Me and Al … Jezeera

Turn on Al Jezeera’s live feed. Go ahead. Do you feel a bit hip, edgy, maybe cooler than your less media savvy friends? Don’t just follow AJEnglish; actually retweet an Al Jezeera story. Now how do you feel? Do you wonder what your friends will think or whether Homeland Security just flagged your Twitter account? Did you just condone terrorism?

By now you have discovered that while 220 million households in 100 countries can watch Al Jezeera on their television sets, you probably are going to have to watch it via YouTube. Yes, you can watch Al Jezeera on TV in Israel but you can’t in most American cities. U.S. cable network execs have that same nagging feeling you do when thinking about giving Al Jezeera some of your Twitter time: What will people think?

Just so you know, Al Jezeera has tech savvy citizen journalism programs in addition to boasting a host of international journalism awards. The organization even has a Demand Al Jezeera campaign that lets you send a plea to your local cable or satellite provider to bring the network to your television set. Watching Al Jezeera on your own time is one thing; outing yourself as an Al Jezeera fan is another.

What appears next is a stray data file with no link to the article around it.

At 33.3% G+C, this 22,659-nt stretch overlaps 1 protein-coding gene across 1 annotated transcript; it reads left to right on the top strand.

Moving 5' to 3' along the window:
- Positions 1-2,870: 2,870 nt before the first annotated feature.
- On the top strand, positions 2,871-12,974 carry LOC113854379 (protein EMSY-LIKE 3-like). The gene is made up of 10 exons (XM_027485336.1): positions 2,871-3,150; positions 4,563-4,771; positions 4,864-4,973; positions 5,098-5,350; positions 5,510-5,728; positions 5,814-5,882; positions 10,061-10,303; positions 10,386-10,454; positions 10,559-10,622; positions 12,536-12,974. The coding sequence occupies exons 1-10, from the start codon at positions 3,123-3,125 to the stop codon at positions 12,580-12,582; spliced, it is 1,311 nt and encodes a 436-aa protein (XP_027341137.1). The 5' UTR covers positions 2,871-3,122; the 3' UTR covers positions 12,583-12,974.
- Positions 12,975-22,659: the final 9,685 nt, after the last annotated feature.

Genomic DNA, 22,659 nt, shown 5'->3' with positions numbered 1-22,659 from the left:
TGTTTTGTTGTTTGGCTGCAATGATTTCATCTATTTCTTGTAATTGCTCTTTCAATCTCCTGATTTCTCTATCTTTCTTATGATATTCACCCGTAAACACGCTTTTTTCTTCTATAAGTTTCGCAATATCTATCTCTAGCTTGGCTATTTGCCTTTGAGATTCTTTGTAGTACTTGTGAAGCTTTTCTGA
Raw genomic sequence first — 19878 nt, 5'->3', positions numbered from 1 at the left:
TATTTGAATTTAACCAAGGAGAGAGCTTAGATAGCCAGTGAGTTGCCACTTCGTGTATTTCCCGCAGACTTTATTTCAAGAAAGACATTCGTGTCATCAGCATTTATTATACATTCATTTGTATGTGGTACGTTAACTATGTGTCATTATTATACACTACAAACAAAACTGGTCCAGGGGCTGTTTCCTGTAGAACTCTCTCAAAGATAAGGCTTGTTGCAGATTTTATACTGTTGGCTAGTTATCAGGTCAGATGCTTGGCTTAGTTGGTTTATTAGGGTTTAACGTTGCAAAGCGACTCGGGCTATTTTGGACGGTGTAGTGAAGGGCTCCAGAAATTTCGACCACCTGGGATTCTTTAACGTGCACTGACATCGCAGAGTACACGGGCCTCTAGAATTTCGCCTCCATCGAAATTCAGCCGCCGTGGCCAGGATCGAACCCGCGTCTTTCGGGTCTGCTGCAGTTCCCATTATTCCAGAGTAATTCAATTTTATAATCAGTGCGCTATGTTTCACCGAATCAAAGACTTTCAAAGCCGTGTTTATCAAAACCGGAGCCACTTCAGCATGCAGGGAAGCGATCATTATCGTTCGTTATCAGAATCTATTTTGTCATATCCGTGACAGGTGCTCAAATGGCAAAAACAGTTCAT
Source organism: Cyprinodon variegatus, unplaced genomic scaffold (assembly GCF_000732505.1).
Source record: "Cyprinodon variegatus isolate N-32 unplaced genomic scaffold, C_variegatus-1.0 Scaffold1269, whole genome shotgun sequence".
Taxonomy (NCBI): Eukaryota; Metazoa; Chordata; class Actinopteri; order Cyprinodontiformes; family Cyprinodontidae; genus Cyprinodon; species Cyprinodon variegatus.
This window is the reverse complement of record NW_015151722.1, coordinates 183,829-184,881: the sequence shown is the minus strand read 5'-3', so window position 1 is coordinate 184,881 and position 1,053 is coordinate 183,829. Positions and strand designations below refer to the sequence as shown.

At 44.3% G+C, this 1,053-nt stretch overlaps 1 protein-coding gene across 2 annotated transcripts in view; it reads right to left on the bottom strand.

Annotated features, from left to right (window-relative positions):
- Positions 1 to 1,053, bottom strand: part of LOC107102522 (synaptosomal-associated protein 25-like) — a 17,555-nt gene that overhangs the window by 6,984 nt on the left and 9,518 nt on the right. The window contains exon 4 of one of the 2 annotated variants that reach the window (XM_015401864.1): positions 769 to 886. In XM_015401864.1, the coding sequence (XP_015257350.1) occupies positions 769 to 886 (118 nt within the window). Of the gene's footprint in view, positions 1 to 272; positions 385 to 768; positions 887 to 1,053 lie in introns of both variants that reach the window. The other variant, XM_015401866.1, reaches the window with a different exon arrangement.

Baltimore Sun’s David Zurawik put it best: Al Jezeera owned the Egypt coverage. Even CNN was following them. Every network may have captured the cheering crowds but Al Jezeera was the only one that gave us the music. Unfortunately, fear screams louder.

I put together a set of sample ledes on Egyptian coverage for my beginning reporting students this week. For just a moment, I hesitated about adding Al Jezeera. Would students question my integrity? Blast me in evaluations? The hesitation was just a pause rooted in what proved to be an unfounded fear. My students literally inhaled the Al Jezeera coverage when I showed them the YouTube stream and they wanted more. It was fresher, realer, more accessible. There wasn’t a wall or long shot between them and the events unfolding. The cameras were there with the people, letting my students be inside Cairo’s Tahrir Square. Yet, I could see that as much they as liked what they saw, some tensed when seeing the Arabic logo.

Juan Williams lost his NPR job after admitting on Fox News that he cringes when boarding an airplane with someone in Muslim “garb.” Having an African American commentator make such a statement left some viewers feeling validated in their fears, and others overwhelmed by the irony. Remember that President Obama said his grandmother was afraid of the black men she passed on the street, then he had to explain why he referred to her as a “typical white person” for feeling fear. No one is immune to fear or to over-generalizations.

The question remains whether Americans will choose, whether you will choose, to seek out social news networks based on fear and familiarity or on who can take you furthest into Tahrir Square.

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